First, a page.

Writing Directly Benefits Reading

It makes sense, doesn’t it? Now there is the study to prove it. The Alliance for Excellent Education and the Carnegie Corporation of New York teamed up and prepared this report (link here) entitled Writing to Read: Evidence for How Writing Can Improve Reading. The upshot is that writing improves both reading comprehension and context learning – the more you write about what you are reading and learning, the better your understanding and comprehension of what you are reading. From the Foreword of the report:

Ariel and Will Durant were right when they said, “Education is the transmission of civilization.” Putting our current challenges into historical context, it is obvious that if today’s youngsters cannot read with understanding, think about and analyze what they’ve read, and then write clearly and effectively about what they’ve learned and what they think, then they may never be able to do justice to their talents and their potential.(In that regard, the etymology of the word forth”—from oneself, for example—is certainly evocative.) Indeed, young people who do not have the ability to transform thoughts, experiences, and ideas into written words are in danger of losing touch with the joy of inquiry, the sense of intellectual curiosity, and the inestimable satisfaction of acquiring wisdom that are the touchstones of humanity. What that means for all of us is that the essential educative transmissions that have been passed along century after century, generation after generation, are in danger of fading away, or even falling silent.

The authors describes the acts of writing and reading for comprehension “survival skills” for the general population. Even moreso for lawyers who depend heavily on being able to not only read and understand fine points and minutae of statutes, case law and other legal material, but also to effectively write about what they have read in order to shape important outcomes. Writing begets reading, which begets writing.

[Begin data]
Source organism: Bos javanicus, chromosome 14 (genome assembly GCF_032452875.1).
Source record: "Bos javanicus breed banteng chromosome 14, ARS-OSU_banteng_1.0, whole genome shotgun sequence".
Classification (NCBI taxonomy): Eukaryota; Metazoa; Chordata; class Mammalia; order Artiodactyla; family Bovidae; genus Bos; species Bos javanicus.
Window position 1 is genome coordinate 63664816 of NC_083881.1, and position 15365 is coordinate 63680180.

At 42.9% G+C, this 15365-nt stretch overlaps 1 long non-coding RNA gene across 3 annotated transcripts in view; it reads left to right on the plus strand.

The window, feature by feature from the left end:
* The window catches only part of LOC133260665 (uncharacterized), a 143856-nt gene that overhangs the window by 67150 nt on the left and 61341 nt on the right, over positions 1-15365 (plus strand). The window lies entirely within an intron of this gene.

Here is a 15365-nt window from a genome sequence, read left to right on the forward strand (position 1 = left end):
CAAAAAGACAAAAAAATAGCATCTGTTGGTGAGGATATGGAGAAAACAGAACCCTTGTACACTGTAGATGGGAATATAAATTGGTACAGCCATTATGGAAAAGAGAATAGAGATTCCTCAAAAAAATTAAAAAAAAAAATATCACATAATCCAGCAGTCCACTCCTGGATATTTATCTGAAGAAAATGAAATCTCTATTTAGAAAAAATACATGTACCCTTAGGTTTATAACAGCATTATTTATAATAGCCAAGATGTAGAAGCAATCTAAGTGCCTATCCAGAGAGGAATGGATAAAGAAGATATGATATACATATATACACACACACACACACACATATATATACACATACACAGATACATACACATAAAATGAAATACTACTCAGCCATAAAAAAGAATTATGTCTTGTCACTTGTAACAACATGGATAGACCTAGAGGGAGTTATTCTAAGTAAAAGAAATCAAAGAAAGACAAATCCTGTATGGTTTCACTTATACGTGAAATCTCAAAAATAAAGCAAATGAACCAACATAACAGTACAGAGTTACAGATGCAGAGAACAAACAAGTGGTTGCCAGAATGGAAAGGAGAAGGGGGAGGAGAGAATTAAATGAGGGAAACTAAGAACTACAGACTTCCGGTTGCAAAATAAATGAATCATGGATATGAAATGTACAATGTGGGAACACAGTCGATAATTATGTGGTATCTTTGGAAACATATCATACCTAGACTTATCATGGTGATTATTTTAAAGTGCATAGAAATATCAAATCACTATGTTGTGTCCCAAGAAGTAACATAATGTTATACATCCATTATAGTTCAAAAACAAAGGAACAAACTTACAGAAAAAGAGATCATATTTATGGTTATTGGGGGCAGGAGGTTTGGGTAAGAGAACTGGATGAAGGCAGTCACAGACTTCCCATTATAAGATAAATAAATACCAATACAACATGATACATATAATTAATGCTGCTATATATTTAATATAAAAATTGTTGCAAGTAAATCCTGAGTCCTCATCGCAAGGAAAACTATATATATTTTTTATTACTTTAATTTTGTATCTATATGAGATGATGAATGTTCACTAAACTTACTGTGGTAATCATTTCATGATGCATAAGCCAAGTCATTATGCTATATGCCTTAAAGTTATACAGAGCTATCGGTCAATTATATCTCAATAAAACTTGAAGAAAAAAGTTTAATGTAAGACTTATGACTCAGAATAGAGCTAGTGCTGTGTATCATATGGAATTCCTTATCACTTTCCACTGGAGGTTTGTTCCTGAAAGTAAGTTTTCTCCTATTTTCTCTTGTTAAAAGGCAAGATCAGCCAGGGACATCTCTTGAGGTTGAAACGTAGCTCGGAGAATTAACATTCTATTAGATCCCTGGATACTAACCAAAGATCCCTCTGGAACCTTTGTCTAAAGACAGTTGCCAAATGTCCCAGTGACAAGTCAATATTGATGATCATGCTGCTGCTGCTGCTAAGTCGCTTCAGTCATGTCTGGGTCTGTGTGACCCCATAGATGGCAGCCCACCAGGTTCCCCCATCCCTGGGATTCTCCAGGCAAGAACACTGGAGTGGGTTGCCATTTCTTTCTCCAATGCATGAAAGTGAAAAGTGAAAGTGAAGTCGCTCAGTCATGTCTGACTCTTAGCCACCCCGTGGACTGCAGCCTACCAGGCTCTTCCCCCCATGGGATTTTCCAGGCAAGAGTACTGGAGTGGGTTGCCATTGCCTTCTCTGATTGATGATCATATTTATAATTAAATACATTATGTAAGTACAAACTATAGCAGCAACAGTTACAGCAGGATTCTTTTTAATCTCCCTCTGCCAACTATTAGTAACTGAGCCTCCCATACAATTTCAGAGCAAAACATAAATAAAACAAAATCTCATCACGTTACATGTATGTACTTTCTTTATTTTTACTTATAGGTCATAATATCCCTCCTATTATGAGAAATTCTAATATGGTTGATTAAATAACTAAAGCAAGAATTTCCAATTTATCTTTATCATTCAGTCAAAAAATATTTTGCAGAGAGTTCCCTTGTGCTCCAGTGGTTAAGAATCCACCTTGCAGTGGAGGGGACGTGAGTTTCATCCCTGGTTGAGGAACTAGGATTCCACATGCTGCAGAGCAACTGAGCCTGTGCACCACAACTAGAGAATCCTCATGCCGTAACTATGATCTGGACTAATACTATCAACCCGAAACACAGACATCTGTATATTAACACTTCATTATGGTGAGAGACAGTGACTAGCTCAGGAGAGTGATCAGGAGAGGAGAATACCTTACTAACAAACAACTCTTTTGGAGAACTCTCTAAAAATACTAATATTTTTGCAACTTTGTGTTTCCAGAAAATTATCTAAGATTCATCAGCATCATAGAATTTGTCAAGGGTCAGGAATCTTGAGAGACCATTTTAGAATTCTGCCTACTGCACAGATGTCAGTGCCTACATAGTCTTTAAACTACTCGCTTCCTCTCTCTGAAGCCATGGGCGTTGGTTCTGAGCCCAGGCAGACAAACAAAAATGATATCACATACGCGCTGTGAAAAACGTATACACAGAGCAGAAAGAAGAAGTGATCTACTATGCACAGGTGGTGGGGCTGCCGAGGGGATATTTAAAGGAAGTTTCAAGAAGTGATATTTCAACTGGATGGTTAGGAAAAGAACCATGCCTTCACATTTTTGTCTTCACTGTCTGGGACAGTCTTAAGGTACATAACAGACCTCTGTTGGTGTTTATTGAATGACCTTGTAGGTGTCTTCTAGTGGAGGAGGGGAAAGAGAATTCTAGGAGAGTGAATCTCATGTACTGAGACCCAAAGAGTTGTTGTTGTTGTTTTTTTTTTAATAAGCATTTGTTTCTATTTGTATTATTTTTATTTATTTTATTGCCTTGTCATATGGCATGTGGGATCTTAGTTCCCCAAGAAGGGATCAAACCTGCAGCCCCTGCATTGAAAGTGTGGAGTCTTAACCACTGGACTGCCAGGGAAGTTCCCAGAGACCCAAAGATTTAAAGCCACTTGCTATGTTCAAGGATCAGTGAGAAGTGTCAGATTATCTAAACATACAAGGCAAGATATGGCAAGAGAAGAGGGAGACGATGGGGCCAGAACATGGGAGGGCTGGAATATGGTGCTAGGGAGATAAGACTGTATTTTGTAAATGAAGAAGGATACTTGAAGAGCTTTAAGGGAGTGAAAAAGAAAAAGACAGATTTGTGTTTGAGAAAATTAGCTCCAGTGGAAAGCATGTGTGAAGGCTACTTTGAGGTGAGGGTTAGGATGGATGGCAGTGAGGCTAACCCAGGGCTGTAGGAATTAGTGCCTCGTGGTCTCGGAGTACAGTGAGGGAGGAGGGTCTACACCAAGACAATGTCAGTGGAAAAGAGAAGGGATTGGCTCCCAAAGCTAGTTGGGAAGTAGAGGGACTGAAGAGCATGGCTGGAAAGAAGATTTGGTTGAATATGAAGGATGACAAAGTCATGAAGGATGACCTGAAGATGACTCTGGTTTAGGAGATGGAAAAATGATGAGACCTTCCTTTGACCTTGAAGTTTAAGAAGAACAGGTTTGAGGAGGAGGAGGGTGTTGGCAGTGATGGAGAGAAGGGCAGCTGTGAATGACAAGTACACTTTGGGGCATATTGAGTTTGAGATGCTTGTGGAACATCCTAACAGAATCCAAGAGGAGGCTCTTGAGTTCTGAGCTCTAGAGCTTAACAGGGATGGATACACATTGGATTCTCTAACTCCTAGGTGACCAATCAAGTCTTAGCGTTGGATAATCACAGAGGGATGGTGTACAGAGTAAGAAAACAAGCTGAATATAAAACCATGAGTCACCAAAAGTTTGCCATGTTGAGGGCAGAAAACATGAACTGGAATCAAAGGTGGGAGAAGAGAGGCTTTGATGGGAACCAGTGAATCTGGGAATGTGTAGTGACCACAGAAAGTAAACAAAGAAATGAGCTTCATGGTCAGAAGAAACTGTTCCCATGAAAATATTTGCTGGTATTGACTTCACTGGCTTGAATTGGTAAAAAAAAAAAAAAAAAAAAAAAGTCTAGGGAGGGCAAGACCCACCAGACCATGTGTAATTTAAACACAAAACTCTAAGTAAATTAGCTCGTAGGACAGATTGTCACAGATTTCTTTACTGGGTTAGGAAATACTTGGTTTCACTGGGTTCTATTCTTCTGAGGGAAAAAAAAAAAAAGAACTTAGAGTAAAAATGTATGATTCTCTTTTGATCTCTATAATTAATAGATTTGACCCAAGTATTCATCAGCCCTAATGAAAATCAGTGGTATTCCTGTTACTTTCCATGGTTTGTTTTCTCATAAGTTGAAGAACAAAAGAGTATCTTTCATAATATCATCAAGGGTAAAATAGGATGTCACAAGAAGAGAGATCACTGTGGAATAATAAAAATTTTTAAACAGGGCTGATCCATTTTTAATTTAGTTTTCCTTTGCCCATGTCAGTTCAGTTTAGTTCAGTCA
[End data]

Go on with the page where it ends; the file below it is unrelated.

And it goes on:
While the report addresses student learning and recommends strategies for improving reading skills, the information is fascinating and has post-graduate and professional application. Want to better understand your subject matter? Take notes, write essays, create blog posts, memoranda and briefs, distilling what your have read into the written word. And be better prepared to argue your point.

It Really is Just a Matter of Perspective

While stumbling around on the internet looking for interesting articles to read, I happened upon these two slides in an article written by Derek Morrison called Technology Impeded Learning at Auricle – Learning Technologies In Higher Education. The slides are attributed to Martin Bean, from a recent slide show. I found them right on “point.”

Martin Bean 2009

Martin Bean 2009

Martin Bean 2009

Martin Bean 2009